BOSTON (AP) — Anna Pierce, a Telstar graduate and Greenwood native, was already an Olympic finalist in the steeplechase and the American indoor champion at 1,500 meters when she tried the 800 for the first time.

Evidently, she’d been missing out all these years.

Pierce was undefeated at that distance last season and ranked No. 2 in the world with a best time of 1 minute, 58.80 seconds. Those performances have made her one of the headliners for the Boston Reebok Indoor Games on Saturday.

“I love the 800,” said Pierce, who plans to run the 1,000 in Boston but the 800 at the World Indoor Championships in March. “I’m made for the 800 and 1,500 more than the steeplechase. That doesn’t mean I wouldn’t want to do the steeplechase or even the 5,000 meters in the future.”

Pierce pulled out of last week’s Millrose Games with an illness, but said Friday she’ll be ready to go at the Reggie Lewis Center on the campus of Roxbury Community College.

She’s certainly not the only star who has shown up to run.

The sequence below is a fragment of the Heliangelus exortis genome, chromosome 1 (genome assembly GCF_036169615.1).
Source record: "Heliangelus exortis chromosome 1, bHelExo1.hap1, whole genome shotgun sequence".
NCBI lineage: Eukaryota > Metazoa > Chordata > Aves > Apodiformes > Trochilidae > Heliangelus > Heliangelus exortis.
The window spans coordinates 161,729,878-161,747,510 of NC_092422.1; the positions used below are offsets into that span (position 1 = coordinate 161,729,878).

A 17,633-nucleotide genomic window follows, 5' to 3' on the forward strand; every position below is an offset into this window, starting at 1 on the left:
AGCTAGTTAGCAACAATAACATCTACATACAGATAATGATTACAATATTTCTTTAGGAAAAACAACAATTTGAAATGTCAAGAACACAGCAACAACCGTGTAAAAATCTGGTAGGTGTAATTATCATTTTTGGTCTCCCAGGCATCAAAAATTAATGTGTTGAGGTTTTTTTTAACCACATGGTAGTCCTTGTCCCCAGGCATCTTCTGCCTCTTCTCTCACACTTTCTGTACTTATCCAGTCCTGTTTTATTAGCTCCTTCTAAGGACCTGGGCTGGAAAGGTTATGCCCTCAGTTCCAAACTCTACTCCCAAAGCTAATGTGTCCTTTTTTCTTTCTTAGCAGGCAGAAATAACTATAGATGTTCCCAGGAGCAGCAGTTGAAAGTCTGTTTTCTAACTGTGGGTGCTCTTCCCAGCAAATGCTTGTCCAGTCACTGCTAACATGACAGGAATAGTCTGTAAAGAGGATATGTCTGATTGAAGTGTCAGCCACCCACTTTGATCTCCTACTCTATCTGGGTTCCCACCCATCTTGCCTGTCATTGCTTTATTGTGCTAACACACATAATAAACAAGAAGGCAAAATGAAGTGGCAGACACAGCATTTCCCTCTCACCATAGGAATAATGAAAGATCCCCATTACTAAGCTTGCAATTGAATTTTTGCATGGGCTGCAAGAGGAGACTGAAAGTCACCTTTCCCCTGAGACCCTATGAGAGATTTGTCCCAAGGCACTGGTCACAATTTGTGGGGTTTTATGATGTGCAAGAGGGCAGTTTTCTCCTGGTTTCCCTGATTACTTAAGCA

Tirunesh Dibaba, the 2008 Olympic gold medalist at 5,000 and 10,000, will try to break her own record of 14:11.15 in the 5,000 over a track that has produced several records.

“The crowd is unbelievable,” said Dibaba, who expects a large contingent of Ethiopians living in the Boston area to cheer her Saturday. “I hope we have that atmosphere.”

American distance star Bernard Lagat — a two-time Olympic medalist and three-time world champion – will be coming off his record-setting eighth victory in the Wanamaker Mile at the Millrose Games. Lagat is planning to skip the 1,500 for the 5,000.

Lagat said he’s been careful not to neglect his speed work while training for the longer distance, and he expects to have the same devastating kick he had at Madison Square Garden.

“I think I can have the same finishing kick at 5,000 meters, depending on how the race is run, if we have a smooth pace,” Lagat said.

Traditionally one of the marquee events, the men’s 1,500 is hardly bereft of talent.

New Zealand’s Nick Willis, the reigning Olympic silver medalist, returns to competition after a long layoff due to hip surgery. Willis was second in Beijing but was elevated to second after Rashid Ramzi of Bahrain was caught doping and lost an appeal.

Willis won in Boston last winter before being injured, but said he’s been careful about his training in New Zealand so that he’ll be healthy for his return.

“I’m raring to go. I’m excited,” he said Friday. “I wish the race was today.”


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